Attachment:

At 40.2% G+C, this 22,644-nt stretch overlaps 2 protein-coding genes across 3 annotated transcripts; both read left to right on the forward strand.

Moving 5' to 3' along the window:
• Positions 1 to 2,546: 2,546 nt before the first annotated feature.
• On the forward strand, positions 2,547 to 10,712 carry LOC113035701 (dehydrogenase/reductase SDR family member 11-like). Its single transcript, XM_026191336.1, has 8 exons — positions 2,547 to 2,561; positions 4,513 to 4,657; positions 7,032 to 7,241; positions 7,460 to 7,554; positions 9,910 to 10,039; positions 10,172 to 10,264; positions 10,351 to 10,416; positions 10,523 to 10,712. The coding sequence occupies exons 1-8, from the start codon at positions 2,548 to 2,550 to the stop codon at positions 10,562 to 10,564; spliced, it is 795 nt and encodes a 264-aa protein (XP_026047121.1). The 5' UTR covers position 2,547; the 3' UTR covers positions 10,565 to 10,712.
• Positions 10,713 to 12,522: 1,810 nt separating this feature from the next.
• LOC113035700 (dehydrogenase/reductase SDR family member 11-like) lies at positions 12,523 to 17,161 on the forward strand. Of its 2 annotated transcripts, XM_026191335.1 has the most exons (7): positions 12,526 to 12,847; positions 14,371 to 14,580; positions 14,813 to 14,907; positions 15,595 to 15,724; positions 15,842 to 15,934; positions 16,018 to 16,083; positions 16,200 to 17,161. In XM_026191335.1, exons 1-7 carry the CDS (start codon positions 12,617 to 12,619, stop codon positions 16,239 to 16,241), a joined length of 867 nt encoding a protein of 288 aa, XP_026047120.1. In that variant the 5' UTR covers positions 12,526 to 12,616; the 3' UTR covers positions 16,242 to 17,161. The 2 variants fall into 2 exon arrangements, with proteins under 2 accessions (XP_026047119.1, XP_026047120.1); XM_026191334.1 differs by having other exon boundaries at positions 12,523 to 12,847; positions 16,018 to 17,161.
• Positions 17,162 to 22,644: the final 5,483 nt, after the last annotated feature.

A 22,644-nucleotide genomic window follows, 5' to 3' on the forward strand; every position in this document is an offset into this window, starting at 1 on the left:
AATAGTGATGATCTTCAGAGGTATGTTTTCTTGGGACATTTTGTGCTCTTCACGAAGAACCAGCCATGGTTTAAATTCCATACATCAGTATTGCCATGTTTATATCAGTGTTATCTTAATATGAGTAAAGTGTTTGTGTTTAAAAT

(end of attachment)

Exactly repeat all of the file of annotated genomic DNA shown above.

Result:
At 40.2% G+C, this 22,644-nt stretch overlaps 2 protein-coding genes across 3 annotated transcripts; both read left to right on the forward strand.

Moving 5' to 3' along the window:
• Positions 1 to 2,546: 2,546 nt before the first annotated feature.
• On the forward strand, positions 2,547 to 10,712 carry LOC113035701 (dehydrogenase/reductase SDR family member 11-like). Its single transcript, XM_026191336.1, has 8 exons — positions 2,547 to 2,561; positions 4,513 to 4,657; positions 7,032 to 7,241; positions 7,460 to 7,554; positions 9,910 to 10,039; positions 10,172 to 10,264; positions 10,351 to 10,416; positions 10,523 to 10,712. The coding sequence occupies exons 1-8, from the start codon at positions 2,548 to 2,550 to the stop codon at positions 10,562 to 10,564; spliced, it is 795 nt and encodes a 264-aa protein (XP_026047121.1). The 5' UTR covers position 2,547; the 3' UTR covers positions 10,565 to 10,712.
• Positions 10,713 to 12,522: 1,810 nt separating this feature from the next.
• LOC113035700 (dehydrogenase/reductase SDR family member 11-like) lies at positions 12,523 to 17,161 on the forward strand. Of its 2 annotated transcripts, XM_026191335.1 has the most exons (7): positions 12,526 to 12,847; positions 14,371 to 14,580; positions 14,813 to 14,907; positions 15,595 to 15,724; positions 15,842 to 15,934; positions 16,018 to 16,083; positions 16,200 to 17,161. In XM_026191335.1, exons 1-7 carry the CDS (start codon positions 12,617 to 12,619, stop codon positions 16,239 to 16,241), a joined length of 867 nt encoding a protein of 288 aa, XP_026047120.1. In that variant the 5' UTR covers positions 12,526 to 12,616; the 3' UTR covers positions 16,242 to 17,161. The 2 variants fall into 2 exon arrangements, with proteins under 2 accessions (XP_026047119.1, XP_026047120.1); XM_026191334.1 differs by having other exon boundaries at positions 12,523 to 12,847; positions 16,018 to 17,161.
• Positions 17,162 to 22,644: the final 5,483 nt, after the last annotated feature.

A 22,644-nucleotide genomic window follows, 5' to 3' on the forward strand; every position in this document is an offset into this window, starting at 1 on the left:
AATAGTGATGATCTTCAGAGGTATGTTTTCTTGGGACATTTTGTGCTCTTCACGAAGAACCAGCCATGGTTTAAATTCCATACATCAGTATTGCCATGTTTATATCAGTGTTATCTTAATATGAGTAAAGTGTTTGTGTTTAAAAT